According to this study[10], a protein intake of 0.8 grams of your body weight will be sufficient.

Approximately, you could have 1 gram of protein for every kilogram of your weight. This would be enough for your basic body needs.

But this may slightly depend on the person’s height, weight, health status, and activities.

The protein intake range will be 1.2-2.0 g per kg of body weight.

People with kidney and liver problems, starvation, gout, and nutrient deficiency of glucose and folate-like nutrients for protein metabolism should be aware of their protein intake.

Additionally, activity levels could also decide[11] the daily protein intake of a person-

  • Physically more active people could have more protein.
  • Minimally active people could have 1 gram of protein per kilogram of their weight
  • Moderately active people could have 1.3 grams of protein per kilogram of their weight
  • Highly active people could have 1.6 grams of protein per kilogram of their weight

Old people should consume[12] more protein like 1.2-1.6 grams per kilogram of their body weight to prevent sarcopenia(involuntary loss of skeletal muscle strength mostly in old age) and age-related muscle problems.

How Can We Treat And Prevent It?

The treatment is quite simple. You may try to prevent excessive consumption of protein in the following ways-

  • Just decrease your protein intake, not to more than 2 grams of your weight, and add more fats, fibers, and carbohydrates to your meal.
  • If you are a vegetarian, reduce the overconsumption of soybeans, peas, and seeds which are sources of protein.
  • Avoid snacks made up of yogurt, cheese, and eggs which are rich sources of protein. Prepare a well-balanced diet plan that included all the essential nutrients.

Conclusion

Yes, protein poisoning is not a common disease. But you should be aware. You may doubt that diet plans like keto and paleo include excess protein intake, how is it safe?

Yes, they include excess protein intake but these diets constitute of carbs and fat, making them a complete meal.

Moreover, avoiding proteins entirely is not recommended as it may cause protein deficiency diseases.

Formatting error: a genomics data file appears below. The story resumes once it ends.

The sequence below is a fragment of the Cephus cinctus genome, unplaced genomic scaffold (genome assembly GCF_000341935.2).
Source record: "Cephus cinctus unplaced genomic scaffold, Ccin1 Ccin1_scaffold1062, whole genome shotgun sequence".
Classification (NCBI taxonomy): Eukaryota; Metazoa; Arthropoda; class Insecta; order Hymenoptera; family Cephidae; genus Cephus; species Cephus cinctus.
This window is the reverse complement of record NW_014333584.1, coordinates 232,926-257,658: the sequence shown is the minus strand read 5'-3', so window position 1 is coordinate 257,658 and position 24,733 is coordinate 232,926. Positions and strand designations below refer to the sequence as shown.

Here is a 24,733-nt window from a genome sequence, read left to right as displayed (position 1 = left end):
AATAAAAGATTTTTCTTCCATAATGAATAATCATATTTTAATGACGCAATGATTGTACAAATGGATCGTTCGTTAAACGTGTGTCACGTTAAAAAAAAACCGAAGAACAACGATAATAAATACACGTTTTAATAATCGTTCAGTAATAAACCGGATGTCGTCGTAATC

Although protein is necessary for efficient functioning and good health, it is useless when other nutrients are not there.

So consume protein in  correct quantities based on your body and lifestyle or as directed by your certified nutritionist.

Sources/References

Working4Health prefers using primary and verified references. We have strict sourcing guidelines and our primary references include peer-reviewed research, academic, and medical institution studies.

  1. Ioannis Delimaris. Adverse Effects Associated with Protein Intake above the Recommended Dietary Allowance for Adults. ISRN Nutr. 2013; 2013: 126929. Published online 2013 Jul 18. doi: 10.5402/2013/126929
  2. Dehydration. Available from https://medlineplus.gov/dehydration.html
  3. What causes bone loss? Available from https://medlineplus.gov/ency/patientinstructions/000506.htm
  4. Gang-Jee Ko, Connie M Rhee , Kamyar Kalantar-Zadeh, et al. The Effects of High-Protein Diets on Kidney Health and Longevity. Review J Am Soc Nephrol. 2020 Aug;31(8):1667-1679. doi: 10.1681/ASN.2020010028. Epub 2020 Jul 15. Available from https://pubmed.ncbi.nlm.nih.gov/32669325/
  5. Eating red meat daily triples heart disease-related chemical. Available from https://www.nih.gov/news-events/nih-research-matters/eating-red-meat-daily-triples-heart-disease-related-chemical
  6. Lowering Your Cholesterol With TLC. Available from https://www.nhlbi.nih.gov/files/docs/public/heart/chol_tlc.pdf
  7. Valerie Nemeth; Nicholas Pfleghaar. Diarrhea. Last Update: November 29, 2021. Available from https://www.ncbi.nlm.nih.gov/books/NBK448082/
  8. T. S. Sathyanarayana Rao, M. R. Asha, B. N. Ramesh, et al. Understanding nutrition, depression and mental illnesses. Indian J Psychiatry. 2008 Apr-Jun; 50(2): 77–82. doi: 10.4103/0019-5545.42391
  9. Red Meat-Heart Disease Link Involves Gut Microbes. Available from https://www.nih.gov/news-events/nih-research-matters/red-meat-heart-disease-link-involves-gut-microbes
  10. Guoyao Wu. Dietary protein intake and human health. Review Food Funct. 2016 Mar;7(3):1251-65. doi: 10.1039/c5fo01530h. Available from https://pubmed.ncbi.nlm.nih.gov/26797090/
  11. Dominique S. M. ten Haaf, Ellen J. I. van Dongen, Malou A. H. Nuijten, et al. Protein Intake and Distribution in Relation to Physical Functioning and Quality of Life in Community-Dwelling Elderly People: Acknowledging the Role of Physical Activity. Nutrients. 2018 Apr; 10(4): 506. Published online 2018 Apr 19. doi: 10.3390/nu10040506
  12. Jeannette M Beasley, James M. Shikany, and Cynthia A. Thomson. The role of dietary protein intake in the prevention of sarcopenia of aging. Nutr Clin Pract. 2013 Dec; 28(6): 684–690. Published online 2013 Oct 25. doi: 10.1177/0884533613507607